A systematic review of maternal smoking during pregnancy and fetal measurements with meta-analysis

Miriam Abraham, Salem Alramadhan, Carmen Iniguez, Liesbeth Duijts, Vincent W.V. Jaddoe, Herman T. Den Dekker, Sarah Crozier, Keith M. Godfrey, Peter Hindmarsh, Torstein Vik, Geir W. Jacobsen, Wojciech Hanke, Wojciech Sobala, Graham Devereux, Steve Turner

Research output: Contribution to journalReview articlepeer-review

118 Citations (Scopus)
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Background Maternal smoking during pregnancy is linked to reduced birth weight but the gestation at onset of this relationship is not certain. We present a systematic review of the literature describing associations between maternal smoking during pregnancy and ultrasound measurements of fetal size, together with an accompanying meta-analysis. 

Methods Studies were selected from electronic databases (OVID, EMBASE and Google Scholar) that examined associations between maternal smoking or smoke exposure and antenatal fetal ultrasound measurements. Outcome measures were first, second or third trimester fetal measurements. 

Results There were 284 abstracts identified, 16 papers were included in the review and the meta-analysis included data from eight populations. Maternal smoking was associated with reduced second trimester head size (mean reduction 0.09 standard deviation (SD) [95% CI 0.01, 0.16]) and femur length (0.06 [0.01, 0.10]) and reduced third trimester head size (0.18SD [0.13, 0.23]), femur length (0.27 SD [0.21, 0.32]) and estimated fetal weight (0.18 SD [0.11, 0.24]). Higher maternal cigarette consumption was associated with a lower z score for head size in the second (mean difference 0.09 SD [0, 0.19]) and third (0.15 SD [0.03, 0.26]) trimesters compared to lower consumption. Fetal measurements were not reduced for those whose mothers quit before or after becoming pregnant compared to mothers who had never smoked.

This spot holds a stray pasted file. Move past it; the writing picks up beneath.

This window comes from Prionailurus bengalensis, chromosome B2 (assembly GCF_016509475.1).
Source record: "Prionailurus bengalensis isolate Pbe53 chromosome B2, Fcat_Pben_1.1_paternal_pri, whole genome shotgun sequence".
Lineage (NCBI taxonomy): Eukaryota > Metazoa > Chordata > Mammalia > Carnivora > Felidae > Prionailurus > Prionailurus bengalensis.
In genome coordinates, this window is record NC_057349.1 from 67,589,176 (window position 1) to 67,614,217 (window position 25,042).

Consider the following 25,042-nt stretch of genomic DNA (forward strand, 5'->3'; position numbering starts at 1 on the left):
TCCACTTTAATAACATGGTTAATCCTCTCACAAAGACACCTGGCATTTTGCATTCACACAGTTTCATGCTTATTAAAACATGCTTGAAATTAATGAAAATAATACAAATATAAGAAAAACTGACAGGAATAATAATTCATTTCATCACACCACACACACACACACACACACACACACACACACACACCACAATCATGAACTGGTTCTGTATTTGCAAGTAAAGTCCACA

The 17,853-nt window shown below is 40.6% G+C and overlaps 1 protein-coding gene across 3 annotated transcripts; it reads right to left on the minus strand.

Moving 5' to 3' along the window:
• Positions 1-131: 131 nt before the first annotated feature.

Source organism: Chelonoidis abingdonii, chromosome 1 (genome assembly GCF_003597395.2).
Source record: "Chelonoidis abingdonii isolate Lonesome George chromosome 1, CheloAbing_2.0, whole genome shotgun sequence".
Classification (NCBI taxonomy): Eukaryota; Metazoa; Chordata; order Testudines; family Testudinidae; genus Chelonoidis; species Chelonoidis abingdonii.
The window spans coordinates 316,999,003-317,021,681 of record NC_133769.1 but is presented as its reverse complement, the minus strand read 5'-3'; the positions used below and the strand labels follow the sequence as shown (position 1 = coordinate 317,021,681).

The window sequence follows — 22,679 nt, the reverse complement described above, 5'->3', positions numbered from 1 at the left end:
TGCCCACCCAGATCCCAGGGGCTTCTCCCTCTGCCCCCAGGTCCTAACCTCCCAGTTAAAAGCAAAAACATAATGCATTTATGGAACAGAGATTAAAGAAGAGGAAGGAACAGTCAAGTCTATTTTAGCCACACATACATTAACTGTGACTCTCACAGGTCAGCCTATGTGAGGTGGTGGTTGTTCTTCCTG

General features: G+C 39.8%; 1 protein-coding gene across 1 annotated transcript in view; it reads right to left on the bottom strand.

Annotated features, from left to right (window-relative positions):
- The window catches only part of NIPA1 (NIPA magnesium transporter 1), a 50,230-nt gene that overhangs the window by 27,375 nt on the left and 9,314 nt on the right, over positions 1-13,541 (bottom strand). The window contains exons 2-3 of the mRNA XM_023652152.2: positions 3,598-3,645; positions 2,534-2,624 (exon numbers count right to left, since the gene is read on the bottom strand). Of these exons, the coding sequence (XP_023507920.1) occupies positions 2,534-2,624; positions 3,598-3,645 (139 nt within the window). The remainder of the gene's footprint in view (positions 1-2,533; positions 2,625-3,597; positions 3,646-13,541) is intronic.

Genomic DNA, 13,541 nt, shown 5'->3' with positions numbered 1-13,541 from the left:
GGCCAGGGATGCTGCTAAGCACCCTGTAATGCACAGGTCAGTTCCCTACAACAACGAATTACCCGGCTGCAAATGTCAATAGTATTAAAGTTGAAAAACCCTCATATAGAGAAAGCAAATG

Conclusions Maternal smoking during pregnancy is associated with reduced fetal measurements after the first trimester, particularly reduced head size and femur length. These effects may be attenuated if mothers quit or reduce cigarette consumption during pregnancy.

Original languageEnglish
Article numbere0170946
Pages (from-to)1-13
Number of pages13
JournalPloS ONE
Issue number2
Publication statusPublished - 23 Feb 2017


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